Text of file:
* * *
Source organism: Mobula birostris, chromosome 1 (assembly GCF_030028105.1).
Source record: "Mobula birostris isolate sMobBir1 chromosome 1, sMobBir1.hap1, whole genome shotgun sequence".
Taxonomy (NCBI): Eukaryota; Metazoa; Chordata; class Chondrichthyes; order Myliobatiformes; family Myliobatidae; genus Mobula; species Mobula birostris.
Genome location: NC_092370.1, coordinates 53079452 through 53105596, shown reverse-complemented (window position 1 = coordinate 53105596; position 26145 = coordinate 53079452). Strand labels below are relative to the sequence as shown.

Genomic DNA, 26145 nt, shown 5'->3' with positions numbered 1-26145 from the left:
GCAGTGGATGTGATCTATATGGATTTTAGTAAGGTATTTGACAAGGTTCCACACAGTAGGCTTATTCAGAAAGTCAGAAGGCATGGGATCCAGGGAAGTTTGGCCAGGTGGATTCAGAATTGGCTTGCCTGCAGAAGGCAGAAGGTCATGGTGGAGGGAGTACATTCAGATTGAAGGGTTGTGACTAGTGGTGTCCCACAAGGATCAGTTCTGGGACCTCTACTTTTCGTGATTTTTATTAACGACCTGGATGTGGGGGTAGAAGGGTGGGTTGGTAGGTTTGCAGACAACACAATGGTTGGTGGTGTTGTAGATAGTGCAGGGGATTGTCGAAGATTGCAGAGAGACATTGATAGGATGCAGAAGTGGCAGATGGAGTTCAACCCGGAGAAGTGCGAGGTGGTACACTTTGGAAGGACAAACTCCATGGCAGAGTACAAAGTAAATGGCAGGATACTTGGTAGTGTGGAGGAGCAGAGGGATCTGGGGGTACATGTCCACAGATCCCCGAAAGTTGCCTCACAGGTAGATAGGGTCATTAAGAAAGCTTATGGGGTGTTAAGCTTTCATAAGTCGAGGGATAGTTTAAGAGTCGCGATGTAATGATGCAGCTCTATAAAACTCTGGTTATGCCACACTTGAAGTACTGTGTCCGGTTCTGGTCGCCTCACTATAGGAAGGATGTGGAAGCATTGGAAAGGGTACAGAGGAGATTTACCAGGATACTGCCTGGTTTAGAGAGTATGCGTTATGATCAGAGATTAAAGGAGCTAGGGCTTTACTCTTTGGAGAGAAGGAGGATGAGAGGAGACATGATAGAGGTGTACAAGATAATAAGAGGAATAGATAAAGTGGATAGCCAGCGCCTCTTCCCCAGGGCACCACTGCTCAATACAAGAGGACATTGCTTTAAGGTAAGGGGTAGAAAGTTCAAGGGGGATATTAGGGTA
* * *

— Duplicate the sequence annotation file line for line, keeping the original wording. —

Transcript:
Source organism: Mobula birostris, chromosome 1 (assembly GCF_030028105.1).
Source record: "Mobula birostris isolate sMobBir1 chromosome 1, sMobBir1.hap1, whole genome shotgun sequence".
Taxonomy (NCBI): Eukaryota; Metazoa; Chordata; class Chondrichthyes; order Myliobatiformes; family Myliobatidae; genus Mobula; species Mobula birostris.
Genome location: NC_092370.1, coordinates 53079452 through 53105596, shown reverse-complemented (window position 1 = coordinate 53105596; position 26145 = coordinate 53079452). Strand labels below are relative to the sequence as shown.

Genomic DNA, 26145 nt, shown 5'->3' with positions numbered 1-26145 from the left:
GCAGTGGATGTGATCTATATGGATTTTAGTAAGGTATTTGACAAGGTTCCACACAGTAGGCTTATTCAGAAAGTCAGAAGGCATGGGATCCAGGGAAGTTTGGCCAGGTGGATTCAGAATTGGCTTGCCTGCAGAAGGCAGAAGGTCATGGTGGAGGGAGTACATTCAGATTGAAGGGTTGTGACTAGTGGTGTCCCACAAGGATCAGTTCTGGGACCTCTACTTTTCGTGATTTTTATTAACGACCTGGATGTGGGGGTAGAAGGGTGGGTTGGTAGGTTTGCAGACAACACAATGGTTGGTGGTGTTGTAGATAGTGCAGGGGATTGTCGAAGATTGCAGAGAGACATTGATAGGATGCAGAAGTGGCAGATGGAGTTCAACCCGGAGAAGTGCGAGGTGGTACACTTTGGAAGGACAAACTCCATGGCAGAGTACAAAGTAAATGGCAGGATACTTGGTAGTGTGGAGGAGCAGAGGGATCTGGGGGTACATGTCCACAGATCCCCGAAAGTTGCCTCACAGGTAGATAGGGTCATTAAGAAAGCTTATGGGGTGTTAAGCTTTCATAAGTCGAGGGATAGTTTAAGAGTCGCGATGTAATGATGCAGCTCTATAAAACTCTGGTTATGCCACACTTGAAGTACTGTGTCCGGTTCTGGTCGCCTCACTATAGGAAGGATGTGGAAGCATTGGAAAGGGTACAGAGGAGATTTACCAGGATACTGCCTGGTTTAGAGAGTATGCGTTATGATCAGAGATTAAAGGAGCTAGGGCTTTACTCTTTGGAGAGAAGGAGGATGAGAGGAGACATGATAGAGGTGTACAAGATAATAAGAGGAATAGATAAAGTGGATAGCCAGCGCCTCTTCCCCAGGGCACCACTGCTCAATACAAGAGGACATTGCTTTAAGGTAAGGGGTAGAAAGTTCAAGGGGGATATTAGGGTA